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Dining In Iceland

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Dining In Iceland
Iceland didn't used to be known for its cuisine, but the world's growing interest in microbrews, farm-to-table cuisines, and good coffee has arrived in the North Atlantic, too. Come taste the fresh fish, tart yogurt, rich lamb, and international dishes that have become the norm here.
By Paul Sullivan, AFAR Local Expert
Photo by Mikael Axelsson
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    Introduction to Dining in Iceland
    As recently as a couple of decades ago, dining out in Iceland was almost a contradiction in terms due to a glaring lack of decent restaurants. These days, almost every small town has at least one decent eating spot, frequented by locals as well as visitors, alongside more casual fast-food options. Bigger cities such as Reykjavík and Akureyri host an increasing number of above-average spots. The capital, especially, is fast becoming something of a foodie destination thanks to a number of excellent, often globally minded enterprises—it even boasts a Michelin star (see Dill). In most places outside Reykjavík, choices will likely be limited to traditional meals with concessions to burgers, pizzas, and, increasingly, vegetarian fare. Icelandic cuisine to consider trying includes harðfiskur (dried haddock or cod, usually smeared with butter), pickled herring (sild), and smoked lamb (hangikjöt), while more esoteric options include minke whale, puffin, reindeer, and horse. Truly brave souls can also seek out sheep heads or fermented shark meat (hákarl).
    Photo by Mikael Axelsson
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    Romantic Dining in Reykjavík
    Though the city is home to plenty of budget eats in the form of take-out and counter-service joints, there are upscale, more atmospheric restaurants—though be aware that they are usually quite costly. Sjávargrillið (Seafood Grill) serves excellent seafood as well as great meat dishes in a stylish and modern space; fans of old-world elegance will enjoy the classic interior and traditional menu of Torfan; and the welcoming Restó, run by a friendly couple, offers delicious set-course menus and pleasantly personalized service.
    Photo Courtesy of Sjávargrillið
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    Trendy Dining in Reykjavík
    New Nordic cuisine is a big deal in Reykjavík right now, and the city has some excellent places to try it. The most obvious spot for culinary fireworks is Dill, which won a Michelin star in 2017 and shows a commitment to local, seasonal ingredients throughout its weekly-changing dishes and multicourse menus. At Grill Market (Grillmarkaðurinn), seriously tasty and interesting cuisine (horse and minke whale are often on the menu) is served in a rustic-chic space with rocky walls and thick wooden tables, while the similarly named Fish Market (Fiskmarkaðurinn), whose head chef trained at a Michelin-starred restaurant in Luxembourg, matches a smart, bamboo-heavy interior with Icelandic-Asian fusion food.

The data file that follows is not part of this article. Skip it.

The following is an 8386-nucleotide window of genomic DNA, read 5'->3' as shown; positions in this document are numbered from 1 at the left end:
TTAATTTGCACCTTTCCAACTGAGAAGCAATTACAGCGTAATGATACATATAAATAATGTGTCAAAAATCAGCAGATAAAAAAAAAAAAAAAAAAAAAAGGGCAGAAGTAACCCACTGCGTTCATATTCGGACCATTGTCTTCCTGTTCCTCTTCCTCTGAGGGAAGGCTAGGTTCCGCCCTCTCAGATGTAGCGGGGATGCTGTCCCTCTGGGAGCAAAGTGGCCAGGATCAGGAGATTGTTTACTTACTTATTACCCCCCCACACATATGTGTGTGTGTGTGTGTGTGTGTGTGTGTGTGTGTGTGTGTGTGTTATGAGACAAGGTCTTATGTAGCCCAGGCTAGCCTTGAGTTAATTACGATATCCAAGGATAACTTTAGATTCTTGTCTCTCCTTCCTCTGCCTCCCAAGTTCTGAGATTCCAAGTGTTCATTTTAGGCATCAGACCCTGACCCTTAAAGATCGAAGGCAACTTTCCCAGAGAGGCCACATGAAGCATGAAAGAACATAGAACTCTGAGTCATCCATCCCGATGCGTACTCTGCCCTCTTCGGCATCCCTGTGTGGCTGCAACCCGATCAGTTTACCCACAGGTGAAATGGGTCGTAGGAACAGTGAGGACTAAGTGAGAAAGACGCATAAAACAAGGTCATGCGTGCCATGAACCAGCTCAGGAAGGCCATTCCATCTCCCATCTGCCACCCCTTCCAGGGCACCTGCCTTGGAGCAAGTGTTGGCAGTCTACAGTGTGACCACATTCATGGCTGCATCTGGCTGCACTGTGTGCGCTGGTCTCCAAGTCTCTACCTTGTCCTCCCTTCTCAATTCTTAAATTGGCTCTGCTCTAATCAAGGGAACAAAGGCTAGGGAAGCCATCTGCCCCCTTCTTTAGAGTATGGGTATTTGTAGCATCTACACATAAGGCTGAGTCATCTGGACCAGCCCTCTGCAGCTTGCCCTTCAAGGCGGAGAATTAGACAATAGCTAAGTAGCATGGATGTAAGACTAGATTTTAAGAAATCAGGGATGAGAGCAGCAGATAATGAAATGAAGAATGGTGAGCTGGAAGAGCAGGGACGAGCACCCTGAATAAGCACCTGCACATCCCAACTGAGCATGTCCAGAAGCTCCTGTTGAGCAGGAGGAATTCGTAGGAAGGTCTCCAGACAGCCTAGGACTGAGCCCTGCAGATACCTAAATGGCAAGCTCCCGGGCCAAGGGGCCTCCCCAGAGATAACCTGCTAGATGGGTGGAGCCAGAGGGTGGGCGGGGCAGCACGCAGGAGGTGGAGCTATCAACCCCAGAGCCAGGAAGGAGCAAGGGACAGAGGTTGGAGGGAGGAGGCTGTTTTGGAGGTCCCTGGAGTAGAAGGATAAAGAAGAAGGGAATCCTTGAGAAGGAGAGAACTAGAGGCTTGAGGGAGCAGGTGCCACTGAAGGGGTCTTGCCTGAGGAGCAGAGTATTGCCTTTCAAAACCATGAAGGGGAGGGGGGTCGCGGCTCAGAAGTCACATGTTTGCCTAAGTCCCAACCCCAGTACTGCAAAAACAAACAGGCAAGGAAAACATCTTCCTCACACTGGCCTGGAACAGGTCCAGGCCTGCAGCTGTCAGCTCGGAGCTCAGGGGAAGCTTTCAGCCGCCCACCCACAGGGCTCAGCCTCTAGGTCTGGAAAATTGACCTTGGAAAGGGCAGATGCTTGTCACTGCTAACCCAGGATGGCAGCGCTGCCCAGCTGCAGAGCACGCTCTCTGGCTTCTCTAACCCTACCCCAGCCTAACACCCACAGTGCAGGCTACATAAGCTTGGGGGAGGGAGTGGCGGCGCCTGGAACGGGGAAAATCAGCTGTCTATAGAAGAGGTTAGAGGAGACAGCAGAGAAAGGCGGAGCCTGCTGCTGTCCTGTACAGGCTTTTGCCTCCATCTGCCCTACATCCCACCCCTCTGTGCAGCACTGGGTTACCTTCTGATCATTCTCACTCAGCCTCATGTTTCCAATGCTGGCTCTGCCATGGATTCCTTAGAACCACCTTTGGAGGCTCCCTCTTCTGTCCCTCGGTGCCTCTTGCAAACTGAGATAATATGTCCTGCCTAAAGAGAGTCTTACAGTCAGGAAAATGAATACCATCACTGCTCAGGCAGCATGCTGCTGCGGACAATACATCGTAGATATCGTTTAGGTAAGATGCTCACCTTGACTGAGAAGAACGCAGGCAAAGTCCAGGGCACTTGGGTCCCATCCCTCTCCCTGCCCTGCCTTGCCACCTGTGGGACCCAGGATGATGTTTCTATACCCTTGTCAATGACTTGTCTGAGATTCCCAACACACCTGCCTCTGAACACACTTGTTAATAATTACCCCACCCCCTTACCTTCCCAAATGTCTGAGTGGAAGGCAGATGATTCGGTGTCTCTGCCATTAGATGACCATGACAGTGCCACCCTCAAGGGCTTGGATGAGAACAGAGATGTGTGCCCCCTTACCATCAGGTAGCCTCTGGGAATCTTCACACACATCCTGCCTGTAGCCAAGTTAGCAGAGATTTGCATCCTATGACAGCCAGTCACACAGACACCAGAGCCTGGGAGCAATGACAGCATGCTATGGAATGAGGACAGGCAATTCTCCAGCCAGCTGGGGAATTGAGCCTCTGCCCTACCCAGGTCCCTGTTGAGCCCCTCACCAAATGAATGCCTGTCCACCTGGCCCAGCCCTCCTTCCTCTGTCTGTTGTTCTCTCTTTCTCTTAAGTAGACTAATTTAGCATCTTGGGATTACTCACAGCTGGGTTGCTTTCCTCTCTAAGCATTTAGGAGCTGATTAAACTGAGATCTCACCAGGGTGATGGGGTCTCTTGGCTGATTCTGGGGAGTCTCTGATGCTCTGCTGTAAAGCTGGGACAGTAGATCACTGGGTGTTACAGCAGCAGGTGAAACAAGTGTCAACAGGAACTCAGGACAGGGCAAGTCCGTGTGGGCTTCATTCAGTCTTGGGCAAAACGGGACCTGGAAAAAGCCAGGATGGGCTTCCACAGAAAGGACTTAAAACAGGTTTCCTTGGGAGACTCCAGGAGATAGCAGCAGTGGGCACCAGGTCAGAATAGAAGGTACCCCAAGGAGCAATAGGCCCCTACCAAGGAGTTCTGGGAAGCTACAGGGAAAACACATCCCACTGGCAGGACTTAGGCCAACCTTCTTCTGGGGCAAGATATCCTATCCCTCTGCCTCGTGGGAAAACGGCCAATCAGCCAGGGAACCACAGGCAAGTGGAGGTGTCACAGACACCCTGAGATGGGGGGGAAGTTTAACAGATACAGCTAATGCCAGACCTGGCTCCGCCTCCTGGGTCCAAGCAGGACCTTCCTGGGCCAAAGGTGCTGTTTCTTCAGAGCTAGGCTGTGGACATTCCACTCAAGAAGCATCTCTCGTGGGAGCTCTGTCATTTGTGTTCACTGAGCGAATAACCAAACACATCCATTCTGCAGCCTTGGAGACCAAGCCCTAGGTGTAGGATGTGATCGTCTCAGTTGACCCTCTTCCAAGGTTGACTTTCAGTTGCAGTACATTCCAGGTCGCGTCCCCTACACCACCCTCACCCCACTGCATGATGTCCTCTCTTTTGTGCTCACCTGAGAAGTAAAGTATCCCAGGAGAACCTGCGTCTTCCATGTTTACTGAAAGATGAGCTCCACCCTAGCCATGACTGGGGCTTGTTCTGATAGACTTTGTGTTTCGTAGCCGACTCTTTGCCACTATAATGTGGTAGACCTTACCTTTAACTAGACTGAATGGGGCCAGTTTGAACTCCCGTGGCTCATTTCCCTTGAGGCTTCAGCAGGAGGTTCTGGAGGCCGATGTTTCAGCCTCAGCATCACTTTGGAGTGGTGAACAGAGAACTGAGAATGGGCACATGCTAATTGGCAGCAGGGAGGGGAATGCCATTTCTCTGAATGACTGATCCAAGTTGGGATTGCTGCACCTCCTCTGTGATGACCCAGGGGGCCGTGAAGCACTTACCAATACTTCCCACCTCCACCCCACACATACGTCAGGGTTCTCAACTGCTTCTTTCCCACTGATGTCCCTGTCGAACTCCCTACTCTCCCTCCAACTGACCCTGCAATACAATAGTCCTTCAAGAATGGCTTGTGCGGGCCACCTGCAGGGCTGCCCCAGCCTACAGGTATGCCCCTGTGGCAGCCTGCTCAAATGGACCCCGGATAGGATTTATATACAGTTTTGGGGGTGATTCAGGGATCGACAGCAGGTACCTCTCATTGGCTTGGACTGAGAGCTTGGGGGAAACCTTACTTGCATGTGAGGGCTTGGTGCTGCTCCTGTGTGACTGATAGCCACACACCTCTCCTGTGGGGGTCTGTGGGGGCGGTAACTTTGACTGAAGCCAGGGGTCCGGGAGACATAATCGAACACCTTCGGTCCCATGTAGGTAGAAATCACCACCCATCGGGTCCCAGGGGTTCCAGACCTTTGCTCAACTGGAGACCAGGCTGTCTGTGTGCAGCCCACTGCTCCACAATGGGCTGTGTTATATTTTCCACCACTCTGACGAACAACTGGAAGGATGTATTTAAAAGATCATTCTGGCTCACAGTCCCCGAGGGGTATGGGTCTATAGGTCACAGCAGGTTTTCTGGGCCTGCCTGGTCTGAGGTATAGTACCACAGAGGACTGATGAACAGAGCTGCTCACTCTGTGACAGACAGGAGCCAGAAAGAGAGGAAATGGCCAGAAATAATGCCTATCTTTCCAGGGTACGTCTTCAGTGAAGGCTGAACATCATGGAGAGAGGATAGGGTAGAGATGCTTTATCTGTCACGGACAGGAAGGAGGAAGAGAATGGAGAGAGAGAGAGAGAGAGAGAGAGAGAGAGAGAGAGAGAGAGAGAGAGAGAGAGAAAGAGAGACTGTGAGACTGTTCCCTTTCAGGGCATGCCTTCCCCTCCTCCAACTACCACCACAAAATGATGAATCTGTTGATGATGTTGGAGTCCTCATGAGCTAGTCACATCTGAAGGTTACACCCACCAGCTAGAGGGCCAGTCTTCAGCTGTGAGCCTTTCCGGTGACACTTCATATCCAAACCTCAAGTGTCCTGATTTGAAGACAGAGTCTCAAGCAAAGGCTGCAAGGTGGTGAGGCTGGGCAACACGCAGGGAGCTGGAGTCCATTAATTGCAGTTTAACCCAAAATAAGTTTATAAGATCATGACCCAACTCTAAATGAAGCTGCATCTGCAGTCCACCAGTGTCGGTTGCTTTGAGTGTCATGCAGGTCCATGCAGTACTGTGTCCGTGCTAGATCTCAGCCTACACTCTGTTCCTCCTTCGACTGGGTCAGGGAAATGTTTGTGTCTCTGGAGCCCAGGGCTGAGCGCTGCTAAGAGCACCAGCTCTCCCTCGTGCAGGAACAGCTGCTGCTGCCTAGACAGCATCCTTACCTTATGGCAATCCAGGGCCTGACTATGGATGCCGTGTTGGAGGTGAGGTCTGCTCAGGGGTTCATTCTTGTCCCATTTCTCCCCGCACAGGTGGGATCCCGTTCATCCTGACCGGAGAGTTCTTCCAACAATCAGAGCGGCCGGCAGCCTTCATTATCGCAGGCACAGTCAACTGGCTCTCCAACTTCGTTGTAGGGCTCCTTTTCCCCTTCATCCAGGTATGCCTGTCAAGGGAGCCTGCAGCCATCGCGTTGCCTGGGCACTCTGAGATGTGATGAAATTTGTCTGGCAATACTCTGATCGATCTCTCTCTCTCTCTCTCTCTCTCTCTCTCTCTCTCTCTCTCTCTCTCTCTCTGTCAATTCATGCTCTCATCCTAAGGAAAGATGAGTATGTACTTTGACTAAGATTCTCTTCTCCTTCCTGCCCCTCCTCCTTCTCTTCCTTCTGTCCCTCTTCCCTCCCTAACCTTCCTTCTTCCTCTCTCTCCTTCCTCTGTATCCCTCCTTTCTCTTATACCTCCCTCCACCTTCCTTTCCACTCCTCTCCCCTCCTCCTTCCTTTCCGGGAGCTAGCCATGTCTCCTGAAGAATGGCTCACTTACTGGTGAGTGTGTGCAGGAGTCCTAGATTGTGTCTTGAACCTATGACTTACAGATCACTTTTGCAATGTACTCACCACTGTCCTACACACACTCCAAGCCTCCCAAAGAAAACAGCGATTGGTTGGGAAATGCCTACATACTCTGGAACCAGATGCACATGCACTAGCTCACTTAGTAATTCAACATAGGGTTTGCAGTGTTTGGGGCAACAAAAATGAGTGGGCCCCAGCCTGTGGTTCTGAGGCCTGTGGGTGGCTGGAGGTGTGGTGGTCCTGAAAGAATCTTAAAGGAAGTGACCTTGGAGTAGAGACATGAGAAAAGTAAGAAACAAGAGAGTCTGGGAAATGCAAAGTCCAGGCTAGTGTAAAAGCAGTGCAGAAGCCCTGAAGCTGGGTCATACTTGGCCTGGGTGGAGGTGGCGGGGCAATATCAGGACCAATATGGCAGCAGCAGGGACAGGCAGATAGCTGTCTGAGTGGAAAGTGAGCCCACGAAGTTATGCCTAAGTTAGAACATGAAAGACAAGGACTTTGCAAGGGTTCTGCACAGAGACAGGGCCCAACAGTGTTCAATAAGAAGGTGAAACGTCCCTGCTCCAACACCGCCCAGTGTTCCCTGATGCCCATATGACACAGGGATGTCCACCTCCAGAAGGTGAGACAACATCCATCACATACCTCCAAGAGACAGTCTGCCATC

Photo by Björn Árnason
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    Cheap Eats in Reykjavík
    Many people traveling to Iceland are on a budget—and are often horrified by the high prices. Thank goodness then for the city’s array of relatively cheap eats, the most famous of which is Bæjarins Beztu Pylsur, a famous shack near the harbor that serves what it claims is the best hot dog in town; Bill Clinton and Metallica singer James Hetfield are just two luminaries to give it a thumbs-up. Tommi’s, running since 1981, has a charming diner-style interior and some of the best burgers in the city, while the small but friendly Noodle Station has a delicious range of Asian-style noodle soups.
    Photo Courtesy of Noodle Station
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    Casual Dining in Reykjavík
    In addition to budget eats and upscale dining, Reykjavík offers great, moderately priced casual restaurants. A firm favorite with locals and tourists alike is the diner-style Laundromat Café, which has brunches, Sunday roasts, burgers, and an array of local and international craft beers. The small but personable Bergsson Mathús serves up a diverse selection of food, from curries to Vietnamese pancakes, that's usually hearty as well as healthy. Vegetarians will love Gló, a simple spot with daily-changing dishes (one of which is always raw) made with mostly organic ingredients. The cozy and convivial Snaps is a perfect spot for a reasonably priced Caesar salad or club sandwich.
    Photo Courtesy of Laundromat Cafe
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    Dining Outside of Reykjavík
    While Reykjavík has the lion’s share of good restaurants, there are some great and idiosyncratic spots dotted around the country. One of the finest places to dine in Akureyri, for example, is Strikið, which serves traditional Icelandic dishes such as lamb shoulder and seafood soup plus more exotic options like sushi and reindeer burgers. If you’re exploring the Lake Mývatn area, a visit to Vogafjos is a must: Located inside the cowshed of a working farm, it offers delicious local food like smoked trout and homemade breads. On the Snæfellsnes Peninsula, try Hotel Búðir, whose restaurant has locally caught fresh fish and lamb from nearby farms.
    Photo Courtesy of Strikið